MANCHESTER, ENGLAND -- Tyson Fury eased back into his boxing career after a two-year, seven-month exile with an undemanding four-round win over Sefer Seferi on Saturday night.
After much talk about how good he is going to be, including comparing himself to Muhammad Ali and Floyd Mayweather, Fury did not encounter much difficulty in forcing the outsized Seferi to quit before the fifth round at Manchester Arena.
The former WBA-IBF-WBO world heavyweight champion enjoyed his moment but did not get into his stride until the fourth round, and that was enough for Seferi to surrender on his stool.
After his first fight since upsetting Wladimir Klitschko on points for three world heavyweight titles in November 2015, Fury said in the ring: "I felt fantastic, it was like having my debut again.
"I've had a long time out the ring and I needed some rounds, so I was taking my time. The caliber of opponents will keep on rising. I will be better next time."
Promoter Frank Warren plans on Fury fighting again at Windsor Park in Belfast on Aug. 18, on the undercard of WBO interim featherweight champion Carl Frampton's next fight.
This always was going to be an exercise to reintroduce Fury safely back into boxing after the trials and tribulations he has gone through in his two-year, seven-month exile.
Germany's Manuel Charr, who holds the secondary WBA title, is one potential opponent for Fury in the next six months.
Fury's skills are still intact, although they lacked the zip and zing of his win over Klitschko.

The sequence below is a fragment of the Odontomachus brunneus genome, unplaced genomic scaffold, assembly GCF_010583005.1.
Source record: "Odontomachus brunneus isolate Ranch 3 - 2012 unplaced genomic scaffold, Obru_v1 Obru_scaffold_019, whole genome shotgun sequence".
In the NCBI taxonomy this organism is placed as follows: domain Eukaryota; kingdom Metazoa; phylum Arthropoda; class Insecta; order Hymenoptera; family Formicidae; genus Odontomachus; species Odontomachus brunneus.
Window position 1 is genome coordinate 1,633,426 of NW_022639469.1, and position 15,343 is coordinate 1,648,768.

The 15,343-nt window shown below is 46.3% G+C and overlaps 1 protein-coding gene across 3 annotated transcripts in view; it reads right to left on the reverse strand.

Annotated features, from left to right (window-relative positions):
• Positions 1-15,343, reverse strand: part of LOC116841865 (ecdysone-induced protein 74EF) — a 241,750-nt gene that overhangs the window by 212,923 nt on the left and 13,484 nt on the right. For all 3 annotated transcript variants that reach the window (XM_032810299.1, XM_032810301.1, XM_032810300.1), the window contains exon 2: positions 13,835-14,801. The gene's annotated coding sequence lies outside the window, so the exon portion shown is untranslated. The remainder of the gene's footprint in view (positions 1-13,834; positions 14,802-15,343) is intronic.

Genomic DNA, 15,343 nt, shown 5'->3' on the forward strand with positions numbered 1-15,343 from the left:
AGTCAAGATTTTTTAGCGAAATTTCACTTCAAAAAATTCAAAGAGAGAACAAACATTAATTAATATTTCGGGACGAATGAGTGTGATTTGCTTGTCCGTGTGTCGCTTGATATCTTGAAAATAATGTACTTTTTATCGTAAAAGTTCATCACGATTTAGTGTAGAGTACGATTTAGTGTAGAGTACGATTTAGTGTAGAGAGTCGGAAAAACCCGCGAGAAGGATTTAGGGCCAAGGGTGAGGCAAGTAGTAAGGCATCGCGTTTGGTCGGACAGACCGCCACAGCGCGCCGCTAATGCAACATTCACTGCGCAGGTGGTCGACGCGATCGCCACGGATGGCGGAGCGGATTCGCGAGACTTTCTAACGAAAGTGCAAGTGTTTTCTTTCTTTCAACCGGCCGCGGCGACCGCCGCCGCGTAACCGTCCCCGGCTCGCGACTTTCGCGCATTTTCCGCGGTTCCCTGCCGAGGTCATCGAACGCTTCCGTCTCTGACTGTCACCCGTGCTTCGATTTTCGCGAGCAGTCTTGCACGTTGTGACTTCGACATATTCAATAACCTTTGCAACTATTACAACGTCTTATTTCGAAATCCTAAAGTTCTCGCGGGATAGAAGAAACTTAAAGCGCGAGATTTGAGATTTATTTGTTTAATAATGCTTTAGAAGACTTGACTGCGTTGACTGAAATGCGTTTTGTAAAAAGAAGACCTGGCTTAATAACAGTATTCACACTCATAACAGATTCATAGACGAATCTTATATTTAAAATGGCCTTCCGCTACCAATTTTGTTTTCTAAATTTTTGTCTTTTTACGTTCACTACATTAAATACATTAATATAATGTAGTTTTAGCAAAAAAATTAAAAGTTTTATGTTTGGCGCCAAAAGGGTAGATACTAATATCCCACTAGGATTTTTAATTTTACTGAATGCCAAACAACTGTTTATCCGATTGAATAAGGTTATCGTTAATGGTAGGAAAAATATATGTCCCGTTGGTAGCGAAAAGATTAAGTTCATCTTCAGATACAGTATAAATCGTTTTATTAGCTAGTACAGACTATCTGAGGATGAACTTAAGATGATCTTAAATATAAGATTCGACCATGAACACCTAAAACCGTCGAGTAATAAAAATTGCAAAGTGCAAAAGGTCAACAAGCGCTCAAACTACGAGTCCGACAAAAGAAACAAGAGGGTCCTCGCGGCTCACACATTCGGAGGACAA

The 6-foot-9 Englishman claimed to have lost 112 pounds for his comeback, and although he still has more to lose after weighing in at 276 pounds, he showed his boxing skills have not been eroded by the layoff.
Albania's Switzerland-based Seferi was hopelessly outgunned in the fourth round, and it convinced him to quit. But Seferi was a nuisance for Fury early, and the former champion was warned for joking around.
Fury played to the crowd in the first round and looked a bit embarrassed when Seferi tried to rough up the former champion.
Fury's first decent bit of work came at the end of the first round, when he landed a quick combination, but in the second, referee Phil Edwards warned him for his conduct.
Seferi did a good job of surviving, and Fury struggled to lay a glove on him in the second round.
Seferi showed some ambition in the third round, but Fury picked him off with his long arms, landing heavy punches in the fourth.
Fury, who is 28 pounds heavier than when he fought Klitschko, will be encouraged by his performance, but victory should be kept in perspective. Seferi is 39, has not boxed at an elite level, was 7 inches smaller and nearly 70 pounds lighter than Fury.
Just boxing again was an achievement for Fury, whose life span out of control after ending Klitschko's nine-and-half year reign.
After twice pulling out of rematches with Klitschko, Fury admitted problems with depression, excessive drinking and cocaine use before it was revealed he failed drugs test in February 2015.
Fury was eventually given a backdated two-year ban for testing positive for the banned steroid nandrolone and in exile he piled on the pounds while the WBA, WBO and IBF titles slipped into the hands of others.
Fury's English rival Anthony Joshua, the WBA-IBF-WBO champion, and American Deontay Wilder, the WBC champion, remain distant targets for Fury, whose priority now will be to build up some momentum against tougher opponents.